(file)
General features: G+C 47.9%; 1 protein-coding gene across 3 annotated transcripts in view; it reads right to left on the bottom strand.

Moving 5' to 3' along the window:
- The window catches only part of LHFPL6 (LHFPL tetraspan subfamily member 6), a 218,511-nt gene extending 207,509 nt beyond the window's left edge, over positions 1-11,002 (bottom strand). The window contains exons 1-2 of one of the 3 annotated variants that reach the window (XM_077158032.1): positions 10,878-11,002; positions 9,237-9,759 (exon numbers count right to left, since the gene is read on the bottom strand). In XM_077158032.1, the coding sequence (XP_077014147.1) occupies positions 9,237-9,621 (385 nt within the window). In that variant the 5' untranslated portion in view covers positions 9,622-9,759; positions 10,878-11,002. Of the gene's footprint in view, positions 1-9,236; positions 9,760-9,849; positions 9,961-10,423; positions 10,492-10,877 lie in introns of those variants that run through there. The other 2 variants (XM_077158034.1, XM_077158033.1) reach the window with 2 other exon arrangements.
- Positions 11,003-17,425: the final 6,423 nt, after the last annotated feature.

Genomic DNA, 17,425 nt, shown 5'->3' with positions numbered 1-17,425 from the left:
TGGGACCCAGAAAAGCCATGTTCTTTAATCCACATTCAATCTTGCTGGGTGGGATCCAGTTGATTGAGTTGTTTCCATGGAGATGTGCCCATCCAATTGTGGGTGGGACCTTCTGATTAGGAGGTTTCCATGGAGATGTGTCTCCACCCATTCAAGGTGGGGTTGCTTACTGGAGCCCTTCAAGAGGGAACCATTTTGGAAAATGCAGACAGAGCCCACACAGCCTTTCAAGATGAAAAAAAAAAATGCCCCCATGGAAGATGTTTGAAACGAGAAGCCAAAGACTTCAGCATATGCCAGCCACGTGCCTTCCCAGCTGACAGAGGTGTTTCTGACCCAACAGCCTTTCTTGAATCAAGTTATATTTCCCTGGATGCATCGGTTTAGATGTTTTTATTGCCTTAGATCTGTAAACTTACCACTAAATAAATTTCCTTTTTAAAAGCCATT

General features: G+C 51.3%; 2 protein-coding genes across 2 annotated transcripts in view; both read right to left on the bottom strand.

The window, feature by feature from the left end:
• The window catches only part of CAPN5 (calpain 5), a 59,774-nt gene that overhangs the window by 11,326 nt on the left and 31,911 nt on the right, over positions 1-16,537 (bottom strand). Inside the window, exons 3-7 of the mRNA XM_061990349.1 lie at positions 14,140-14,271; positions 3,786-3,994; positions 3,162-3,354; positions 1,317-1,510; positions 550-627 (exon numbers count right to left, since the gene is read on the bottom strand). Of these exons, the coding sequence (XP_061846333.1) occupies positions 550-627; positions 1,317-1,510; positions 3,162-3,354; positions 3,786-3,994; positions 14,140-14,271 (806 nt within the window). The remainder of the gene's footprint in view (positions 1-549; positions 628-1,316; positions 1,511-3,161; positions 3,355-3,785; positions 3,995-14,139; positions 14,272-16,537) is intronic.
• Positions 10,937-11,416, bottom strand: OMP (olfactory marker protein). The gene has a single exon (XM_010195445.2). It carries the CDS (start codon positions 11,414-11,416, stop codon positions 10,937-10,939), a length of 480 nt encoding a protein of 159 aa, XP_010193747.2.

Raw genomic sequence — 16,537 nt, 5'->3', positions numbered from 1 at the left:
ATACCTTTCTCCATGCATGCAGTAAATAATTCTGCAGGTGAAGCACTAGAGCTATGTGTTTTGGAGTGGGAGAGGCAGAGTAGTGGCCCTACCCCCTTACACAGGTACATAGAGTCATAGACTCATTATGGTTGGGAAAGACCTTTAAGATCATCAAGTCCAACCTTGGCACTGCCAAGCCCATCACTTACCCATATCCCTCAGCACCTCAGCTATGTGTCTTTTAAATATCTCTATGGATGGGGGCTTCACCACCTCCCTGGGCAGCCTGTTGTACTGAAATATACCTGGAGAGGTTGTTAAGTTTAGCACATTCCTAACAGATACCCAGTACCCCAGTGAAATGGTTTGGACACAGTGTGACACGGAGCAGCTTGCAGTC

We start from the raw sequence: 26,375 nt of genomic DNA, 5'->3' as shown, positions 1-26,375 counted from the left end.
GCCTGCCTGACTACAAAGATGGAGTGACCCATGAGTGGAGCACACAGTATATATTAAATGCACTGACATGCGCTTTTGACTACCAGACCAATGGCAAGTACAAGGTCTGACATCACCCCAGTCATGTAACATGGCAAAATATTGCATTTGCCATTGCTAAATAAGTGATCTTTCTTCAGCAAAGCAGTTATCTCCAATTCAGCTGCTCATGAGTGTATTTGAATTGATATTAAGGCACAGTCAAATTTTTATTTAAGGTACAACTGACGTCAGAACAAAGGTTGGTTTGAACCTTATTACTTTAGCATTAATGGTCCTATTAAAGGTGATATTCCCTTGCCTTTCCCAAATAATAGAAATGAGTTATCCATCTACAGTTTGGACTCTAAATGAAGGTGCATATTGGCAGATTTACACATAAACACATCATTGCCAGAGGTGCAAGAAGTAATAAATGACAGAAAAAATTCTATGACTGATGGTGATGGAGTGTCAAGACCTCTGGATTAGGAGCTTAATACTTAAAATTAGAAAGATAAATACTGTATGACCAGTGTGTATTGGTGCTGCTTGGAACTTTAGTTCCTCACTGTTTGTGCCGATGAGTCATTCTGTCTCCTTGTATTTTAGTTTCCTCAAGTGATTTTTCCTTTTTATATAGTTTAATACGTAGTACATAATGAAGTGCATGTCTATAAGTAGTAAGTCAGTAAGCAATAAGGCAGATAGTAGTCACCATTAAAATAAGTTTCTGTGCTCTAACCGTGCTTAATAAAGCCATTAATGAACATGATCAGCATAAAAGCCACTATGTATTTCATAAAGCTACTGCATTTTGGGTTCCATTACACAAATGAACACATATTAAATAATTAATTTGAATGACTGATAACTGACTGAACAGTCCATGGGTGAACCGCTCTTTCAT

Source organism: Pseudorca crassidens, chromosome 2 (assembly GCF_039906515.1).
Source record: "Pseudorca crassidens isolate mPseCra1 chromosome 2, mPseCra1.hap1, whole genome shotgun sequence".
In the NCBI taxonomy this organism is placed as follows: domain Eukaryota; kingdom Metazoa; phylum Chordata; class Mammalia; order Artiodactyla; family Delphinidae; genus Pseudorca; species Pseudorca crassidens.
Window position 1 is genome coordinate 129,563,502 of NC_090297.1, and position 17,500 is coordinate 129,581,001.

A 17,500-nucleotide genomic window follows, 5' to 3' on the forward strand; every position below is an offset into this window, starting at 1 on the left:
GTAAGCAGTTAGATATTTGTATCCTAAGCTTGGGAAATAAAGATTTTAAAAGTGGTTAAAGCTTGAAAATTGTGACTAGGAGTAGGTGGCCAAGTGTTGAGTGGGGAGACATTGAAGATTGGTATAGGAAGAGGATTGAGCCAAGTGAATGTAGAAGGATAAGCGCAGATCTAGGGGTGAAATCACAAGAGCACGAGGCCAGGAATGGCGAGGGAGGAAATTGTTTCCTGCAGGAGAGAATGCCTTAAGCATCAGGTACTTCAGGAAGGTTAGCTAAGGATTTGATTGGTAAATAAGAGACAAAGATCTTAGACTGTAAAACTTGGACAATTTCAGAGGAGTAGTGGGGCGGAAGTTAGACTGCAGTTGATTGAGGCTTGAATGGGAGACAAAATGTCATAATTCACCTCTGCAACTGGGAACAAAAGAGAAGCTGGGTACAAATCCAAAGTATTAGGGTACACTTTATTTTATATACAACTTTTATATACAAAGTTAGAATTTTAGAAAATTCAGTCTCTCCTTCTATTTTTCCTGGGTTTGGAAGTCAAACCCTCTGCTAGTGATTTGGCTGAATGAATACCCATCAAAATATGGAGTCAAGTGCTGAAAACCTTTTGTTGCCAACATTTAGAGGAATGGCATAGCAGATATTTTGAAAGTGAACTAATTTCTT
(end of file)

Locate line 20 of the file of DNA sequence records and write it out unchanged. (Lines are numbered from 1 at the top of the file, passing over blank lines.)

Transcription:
GTAAGCAGTTAGATATTTGTATCCTAAGCTTGGGAAATAAAGATTTTAAAAGTGGTTAAAGCTTGAAAATTGTGACTAGGAGTAGGTGGCCAAGTGTTGAGTGGGGAGACATTGAAGATTGGTATAGGAAGAGGATTGAGCCAAGTGAATGTAGAAGGATAAGCGCAGATCTAGGGGTGAAATCACAAGAGCACGAGGCCAGGAATGGCGAGGGAGGAAATTGTTTCCTGCAGGAGAGAATGCCTTAAGCATCAGGTACTTCAGGAAGGTTAGCTAAGGATTTGATTGGTAAATAAGAGACAAAGATCTTAGACTGTAAAACTTGGACAATTTCAGAGGAGTAGTGGGGCGGAAGTTAGACTGCAGTTGATTGAGGCTTGAATGGGAGACAAAATGTCATAATTCACCTCTGCAACTGGGAACAAAAGAGAAGCTGGGTACAAATCCAAAGTATTAGGGTACACTTTATTTTATATACAACTTTTATATACAAAGTTAGAATTTTAGAAAATTCAGTCTCTCCTTCTATTTTTCCTGGGTTTGGAAGTCAAACCCTCTGCTAGTGATTTGGCTGAATGAATACCCATCAAAATATGGAGTCAAGTGCTGAAAACCTTTTGTTGCCAACATTTAGAGGAATGGCATAGCAGATATTTTGAAAGTGAACTAATTTCTT